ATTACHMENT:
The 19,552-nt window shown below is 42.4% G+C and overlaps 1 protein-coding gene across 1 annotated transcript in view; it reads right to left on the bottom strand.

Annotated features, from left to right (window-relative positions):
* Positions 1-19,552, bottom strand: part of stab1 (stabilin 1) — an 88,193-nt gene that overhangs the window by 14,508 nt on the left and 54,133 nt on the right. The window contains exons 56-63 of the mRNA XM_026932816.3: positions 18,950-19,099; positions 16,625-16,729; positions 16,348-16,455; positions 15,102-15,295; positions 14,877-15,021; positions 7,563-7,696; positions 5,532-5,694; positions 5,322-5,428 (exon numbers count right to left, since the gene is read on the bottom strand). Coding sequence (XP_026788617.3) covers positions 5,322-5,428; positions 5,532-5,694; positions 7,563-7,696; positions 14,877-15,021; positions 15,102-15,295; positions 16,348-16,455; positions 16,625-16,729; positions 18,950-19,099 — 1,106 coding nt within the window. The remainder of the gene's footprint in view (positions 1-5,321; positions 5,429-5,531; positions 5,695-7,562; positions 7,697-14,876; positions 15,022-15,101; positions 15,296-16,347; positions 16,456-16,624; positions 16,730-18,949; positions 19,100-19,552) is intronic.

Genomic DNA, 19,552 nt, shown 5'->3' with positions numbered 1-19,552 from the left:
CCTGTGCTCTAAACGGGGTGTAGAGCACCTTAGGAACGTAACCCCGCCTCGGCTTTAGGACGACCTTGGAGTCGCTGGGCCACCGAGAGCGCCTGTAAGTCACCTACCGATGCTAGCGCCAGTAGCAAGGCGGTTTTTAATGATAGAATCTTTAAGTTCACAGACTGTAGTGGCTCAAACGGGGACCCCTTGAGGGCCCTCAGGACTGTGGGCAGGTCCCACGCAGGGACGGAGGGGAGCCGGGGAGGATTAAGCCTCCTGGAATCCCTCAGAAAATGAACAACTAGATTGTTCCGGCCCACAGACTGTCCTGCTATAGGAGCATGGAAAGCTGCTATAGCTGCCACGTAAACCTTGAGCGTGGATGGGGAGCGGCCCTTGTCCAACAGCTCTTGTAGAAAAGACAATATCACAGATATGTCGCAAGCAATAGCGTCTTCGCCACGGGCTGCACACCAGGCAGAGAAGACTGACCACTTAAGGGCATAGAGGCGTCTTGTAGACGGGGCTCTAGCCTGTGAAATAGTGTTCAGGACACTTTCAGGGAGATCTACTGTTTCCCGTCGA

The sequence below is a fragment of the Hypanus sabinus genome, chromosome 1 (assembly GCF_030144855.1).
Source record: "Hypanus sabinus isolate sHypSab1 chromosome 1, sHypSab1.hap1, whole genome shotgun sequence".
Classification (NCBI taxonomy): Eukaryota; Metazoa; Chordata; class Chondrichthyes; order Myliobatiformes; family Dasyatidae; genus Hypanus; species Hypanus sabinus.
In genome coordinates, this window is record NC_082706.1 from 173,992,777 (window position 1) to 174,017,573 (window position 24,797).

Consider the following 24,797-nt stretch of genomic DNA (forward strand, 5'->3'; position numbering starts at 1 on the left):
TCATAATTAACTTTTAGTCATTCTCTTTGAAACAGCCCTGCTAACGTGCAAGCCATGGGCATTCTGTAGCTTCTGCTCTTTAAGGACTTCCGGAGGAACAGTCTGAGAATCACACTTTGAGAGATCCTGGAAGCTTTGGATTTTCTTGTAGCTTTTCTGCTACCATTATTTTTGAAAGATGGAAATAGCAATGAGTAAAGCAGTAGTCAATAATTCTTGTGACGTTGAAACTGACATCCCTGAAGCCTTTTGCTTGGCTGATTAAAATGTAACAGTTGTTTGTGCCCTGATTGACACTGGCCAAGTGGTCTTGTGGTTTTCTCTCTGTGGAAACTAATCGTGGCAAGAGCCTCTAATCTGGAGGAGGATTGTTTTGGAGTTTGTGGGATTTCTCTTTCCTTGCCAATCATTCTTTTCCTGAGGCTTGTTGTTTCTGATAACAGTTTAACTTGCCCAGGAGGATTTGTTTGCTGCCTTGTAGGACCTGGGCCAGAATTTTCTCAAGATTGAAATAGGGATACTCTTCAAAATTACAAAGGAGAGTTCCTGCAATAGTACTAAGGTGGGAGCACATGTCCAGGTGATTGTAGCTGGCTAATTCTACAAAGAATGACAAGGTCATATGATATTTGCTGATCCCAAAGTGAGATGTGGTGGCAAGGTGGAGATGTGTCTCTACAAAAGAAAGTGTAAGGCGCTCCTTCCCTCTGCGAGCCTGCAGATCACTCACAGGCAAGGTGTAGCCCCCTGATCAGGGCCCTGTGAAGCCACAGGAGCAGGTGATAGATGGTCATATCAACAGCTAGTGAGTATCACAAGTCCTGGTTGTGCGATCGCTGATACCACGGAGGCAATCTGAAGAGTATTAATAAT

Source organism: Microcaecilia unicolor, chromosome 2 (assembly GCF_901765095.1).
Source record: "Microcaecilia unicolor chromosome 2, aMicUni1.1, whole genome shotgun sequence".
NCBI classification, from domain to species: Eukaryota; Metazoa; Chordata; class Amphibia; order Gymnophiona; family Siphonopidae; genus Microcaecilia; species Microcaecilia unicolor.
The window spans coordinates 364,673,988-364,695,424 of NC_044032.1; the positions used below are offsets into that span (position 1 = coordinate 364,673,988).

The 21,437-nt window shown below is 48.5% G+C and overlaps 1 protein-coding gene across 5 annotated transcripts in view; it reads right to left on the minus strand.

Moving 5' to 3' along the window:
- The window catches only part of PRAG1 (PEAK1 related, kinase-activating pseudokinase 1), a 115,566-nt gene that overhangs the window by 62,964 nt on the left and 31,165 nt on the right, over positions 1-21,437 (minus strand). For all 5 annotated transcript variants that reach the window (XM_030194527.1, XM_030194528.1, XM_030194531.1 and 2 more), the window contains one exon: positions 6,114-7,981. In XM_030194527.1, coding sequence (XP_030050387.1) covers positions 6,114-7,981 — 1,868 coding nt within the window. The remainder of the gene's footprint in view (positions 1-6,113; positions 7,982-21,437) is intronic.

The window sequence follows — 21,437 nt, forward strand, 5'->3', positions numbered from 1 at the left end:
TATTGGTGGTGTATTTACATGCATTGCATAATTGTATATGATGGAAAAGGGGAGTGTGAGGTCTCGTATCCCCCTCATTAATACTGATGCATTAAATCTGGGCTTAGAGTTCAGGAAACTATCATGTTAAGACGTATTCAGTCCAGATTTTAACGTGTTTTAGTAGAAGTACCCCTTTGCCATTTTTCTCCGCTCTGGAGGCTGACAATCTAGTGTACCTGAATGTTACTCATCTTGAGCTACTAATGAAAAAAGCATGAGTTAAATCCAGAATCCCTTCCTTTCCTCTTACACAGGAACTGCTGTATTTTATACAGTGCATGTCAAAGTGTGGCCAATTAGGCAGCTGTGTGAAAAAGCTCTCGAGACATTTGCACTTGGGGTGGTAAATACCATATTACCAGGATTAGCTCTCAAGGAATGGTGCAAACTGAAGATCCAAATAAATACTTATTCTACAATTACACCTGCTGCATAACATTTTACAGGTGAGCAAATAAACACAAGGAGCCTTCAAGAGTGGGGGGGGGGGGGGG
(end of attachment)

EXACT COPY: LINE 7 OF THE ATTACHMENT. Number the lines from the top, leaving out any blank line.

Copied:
Source record: "Hypanus sabinus isolate sHypSab1 chromosome 1, sHypSab1.hap1, whole genome shotgun sequence".